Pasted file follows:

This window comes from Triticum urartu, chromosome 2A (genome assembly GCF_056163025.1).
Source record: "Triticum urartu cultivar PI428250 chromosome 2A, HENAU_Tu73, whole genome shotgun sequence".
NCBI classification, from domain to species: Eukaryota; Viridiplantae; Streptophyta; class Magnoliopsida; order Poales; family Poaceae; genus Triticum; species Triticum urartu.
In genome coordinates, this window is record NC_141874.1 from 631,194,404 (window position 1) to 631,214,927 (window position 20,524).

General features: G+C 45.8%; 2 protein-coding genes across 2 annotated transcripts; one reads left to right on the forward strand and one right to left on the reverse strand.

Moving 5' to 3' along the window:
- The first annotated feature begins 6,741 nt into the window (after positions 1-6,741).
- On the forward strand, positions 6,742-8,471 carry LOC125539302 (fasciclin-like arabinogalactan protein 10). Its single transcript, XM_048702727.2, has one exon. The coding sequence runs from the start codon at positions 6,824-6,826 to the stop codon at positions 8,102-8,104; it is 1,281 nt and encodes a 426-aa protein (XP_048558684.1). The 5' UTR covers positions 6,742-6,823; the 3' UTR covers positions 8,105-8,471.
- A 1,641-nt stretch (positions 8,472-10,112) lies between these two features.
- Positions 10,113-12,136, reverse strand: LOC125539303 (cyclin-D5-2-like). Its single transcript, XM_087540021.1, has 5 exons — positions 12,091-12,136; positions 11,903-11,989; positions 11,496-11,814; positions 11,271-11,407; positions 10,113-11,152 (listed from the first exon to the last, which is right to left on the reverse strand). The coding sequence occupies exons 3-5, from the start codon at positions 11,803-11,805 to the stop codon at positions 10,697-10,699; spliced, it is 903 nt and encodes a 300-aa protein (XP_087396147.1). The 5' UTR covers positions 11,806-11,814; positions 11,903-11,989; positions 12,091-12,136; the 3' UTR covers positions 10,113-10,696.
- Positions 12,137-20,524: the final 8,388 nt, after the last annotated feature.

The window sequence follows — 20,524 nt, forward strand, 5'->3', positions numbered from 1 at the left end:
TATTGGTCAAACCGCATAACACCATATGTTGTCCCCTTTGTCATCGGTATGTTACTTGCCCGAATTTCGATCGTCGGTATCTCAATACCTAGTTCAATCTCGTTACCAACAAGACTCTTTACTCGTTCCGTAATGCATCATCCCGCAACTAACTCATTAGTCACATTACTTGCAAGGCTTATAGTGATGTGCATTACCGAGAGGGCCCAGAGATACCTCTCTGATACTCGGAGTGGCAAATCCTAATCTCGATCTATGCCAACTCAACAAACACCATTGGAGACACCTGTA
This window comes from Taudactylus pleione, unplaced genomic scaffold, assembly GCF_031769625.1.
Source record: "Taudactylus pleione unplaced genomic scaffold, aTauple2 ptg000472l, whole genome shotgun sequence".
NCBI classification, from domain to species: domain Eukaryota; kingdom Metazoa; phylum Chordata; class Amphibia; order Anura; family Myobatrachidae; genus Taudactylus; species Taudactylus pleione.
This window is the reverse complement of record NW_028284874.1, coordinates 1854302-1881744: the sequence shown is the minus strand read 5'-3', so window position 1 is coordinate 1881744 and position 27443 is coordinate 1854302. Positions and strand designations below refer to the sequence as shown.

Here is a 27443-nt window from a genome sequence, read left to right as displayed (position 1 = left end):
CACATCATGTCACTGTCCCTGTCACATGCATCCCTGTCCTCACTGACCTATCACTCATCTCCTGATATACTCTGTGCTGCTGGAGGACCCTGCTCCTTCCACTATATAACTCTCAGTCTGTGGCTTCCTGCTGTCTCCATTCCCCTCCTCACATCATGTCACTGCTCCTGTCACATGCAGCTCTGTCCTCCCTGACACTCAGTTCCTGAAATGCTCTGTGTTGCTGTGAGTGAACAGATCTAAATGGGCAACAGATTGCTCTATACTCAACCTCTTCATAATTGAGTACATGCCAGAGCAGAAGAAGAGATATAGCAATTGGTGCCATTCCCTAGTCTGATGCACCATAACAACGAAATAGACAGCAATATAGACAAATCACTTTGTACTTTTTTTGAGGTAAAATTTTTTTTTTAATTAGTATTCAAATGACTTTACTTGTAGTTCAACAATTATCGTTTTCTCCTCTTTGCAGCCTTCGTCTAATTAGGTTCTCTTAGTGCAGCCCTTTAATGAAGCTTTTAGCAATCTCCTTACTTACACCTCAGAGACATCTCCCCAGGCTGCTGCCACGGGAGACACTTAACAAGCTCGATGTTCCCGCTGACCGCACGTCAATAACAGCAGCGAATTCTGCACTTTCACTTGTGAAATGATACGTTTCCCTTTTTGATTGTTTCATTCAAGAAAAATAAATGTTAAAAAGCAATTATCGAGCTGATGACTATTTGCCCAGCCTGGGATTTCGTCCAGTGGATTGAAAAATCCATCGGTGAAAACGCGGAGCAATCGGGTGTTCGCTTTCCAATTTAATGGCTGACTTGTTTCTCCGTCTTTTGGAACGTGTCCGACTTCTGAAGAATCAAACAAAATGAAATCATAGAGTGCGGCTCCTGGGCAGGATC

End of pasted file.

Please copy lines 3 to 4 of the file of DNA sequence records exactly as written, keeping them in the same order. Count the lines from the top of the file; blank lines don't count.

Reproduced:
NCBI classification, from domain to species: Eukaryota; Viridiplantae; Streptophyta; class Magnoliopsida; order Poales; family Poaceae; genus Triticum; species Triticum urartu.
In genome coordinates, this window is record NC_141874.1 from 631,194,404 (window position 1) to 631,214,927 (window position 20,524).